A native of Canada and the daughter of highly-educated, politically engaged parents, it’s no surprise her body of work is left-leaning, and unapologetically zeroes in on the darker corners of unchecked capitalism. No Is Not Enough is a sort of ten-year, Trump-infused doubling down on the thesis she brings to light in her 2007 book Shock Doctrine: The Rise of Disaster Capitalism. In Shock Doctrine, Klein used the war in Iraq as a metaphor for a recurring theme everywhere: Disasters, even institutionally contrived ones like Iraq, are often an irresistible opportunity for those in power to push through an otherwise unpopular agenda in the name of supposed national security and populist fear. From Augusto Pinochet’s rise and fall in Chile to Russia under Putin annexing Crimea and the U.K.’s shortsighted “Brexit” decision, the pattern repeats itself over and over. Policies shoved through in crises end up being sugar-coated rocks for the masses, while the select few with interests in the likes of Exxon, Haliburton, and Goldman Sachs get to watch from a safe distance, cracking open bottles of Dom.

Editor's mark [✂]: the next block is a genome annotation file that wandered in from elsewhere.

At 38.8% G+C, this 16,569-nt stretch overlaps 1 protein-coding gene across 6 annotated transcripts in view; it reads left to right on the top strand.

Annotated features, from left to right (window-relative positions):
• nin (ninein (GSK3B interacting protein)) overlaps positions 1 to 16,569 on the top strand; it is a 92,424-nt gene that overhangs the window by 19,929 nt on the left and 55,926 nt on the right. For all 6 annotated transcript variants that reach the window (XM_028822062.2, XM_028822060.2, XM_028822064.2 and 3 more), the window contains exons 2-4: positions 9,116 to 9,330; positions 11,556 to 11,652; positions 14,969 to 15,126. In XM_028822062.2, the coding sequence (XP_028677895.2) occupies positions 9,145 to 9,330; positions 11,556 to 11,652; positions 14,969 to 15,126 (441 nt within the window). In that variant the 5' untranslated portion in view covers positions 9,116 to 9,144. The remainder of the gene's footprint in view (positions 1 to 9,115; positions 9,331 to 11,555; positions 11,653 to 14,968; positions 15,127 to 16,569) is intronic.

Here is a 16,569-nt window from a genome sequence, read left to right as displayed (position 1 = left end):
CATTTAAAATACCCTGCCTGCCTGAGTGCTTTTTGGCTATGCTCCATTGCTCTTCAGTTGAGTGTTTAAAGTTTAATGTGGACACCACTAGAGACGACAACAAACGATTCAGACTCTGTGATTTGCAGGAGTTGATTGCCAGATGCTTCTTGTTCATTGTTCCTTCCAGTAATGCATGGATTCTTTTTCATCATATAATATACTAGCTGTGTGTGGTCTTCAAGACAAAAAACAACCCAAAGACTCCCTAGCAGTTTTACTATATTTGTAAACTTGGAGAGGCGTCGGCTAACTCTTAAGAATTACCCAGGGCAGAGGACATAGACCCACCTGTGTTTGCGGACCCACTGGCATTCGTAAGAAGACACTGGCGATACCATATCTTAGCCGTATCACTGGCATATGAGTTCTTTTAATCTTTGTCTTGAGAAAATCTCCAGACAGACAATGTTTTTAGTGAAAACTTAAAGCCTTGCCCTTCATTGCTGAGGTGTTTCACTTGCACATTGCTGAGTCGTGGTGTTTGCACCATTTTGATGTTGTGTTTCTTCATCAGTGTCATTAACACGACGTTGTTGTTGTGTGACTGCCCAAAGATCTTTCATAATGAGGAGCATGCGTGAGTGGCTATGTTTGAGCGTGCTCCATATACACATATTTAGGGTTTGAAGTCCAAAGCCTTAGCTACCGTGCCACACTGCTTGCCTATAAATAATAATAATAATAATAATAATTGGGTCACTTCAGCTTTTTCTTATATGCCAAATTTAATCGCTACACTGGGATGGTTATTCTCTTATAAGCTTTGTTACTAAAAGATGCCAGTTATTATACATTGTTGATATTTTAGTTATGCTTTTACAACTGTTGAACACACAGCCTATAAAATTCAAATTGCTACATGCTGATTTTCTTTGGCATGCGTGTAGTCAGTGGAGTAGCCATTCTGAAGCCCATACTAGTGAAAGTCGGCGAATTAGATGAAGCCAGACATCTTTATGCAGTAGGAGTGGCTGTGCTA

No Is Not Enough thoughtfully lays out where – in Klein’s view – we are now, how that happened, how it could get worse, how it could get better, and her two-fold call to action: That is, first we must take a hard second look at ourselves, our prejudices and biases and privilege. Partly what scares us about Trump is that he reflects the things we hate most about ourselves. The second part of Klein’s call to action is that we move away from the sidelines of passive resentment and into the light of action at every level, from chit chat in the grocery store to supporting better candidates for state and national office. In laying out where we are now, Klein highlights the staggering inequality and how the Trump administration represents a continuation of the status quo. His cabinet members are mascots for the mega-rich. He surrounds himself with those who are willing to turn back the clock on common sense environmental protections that have lifted the smog that is now killing China. And any news that might keep big business in check is “fake.”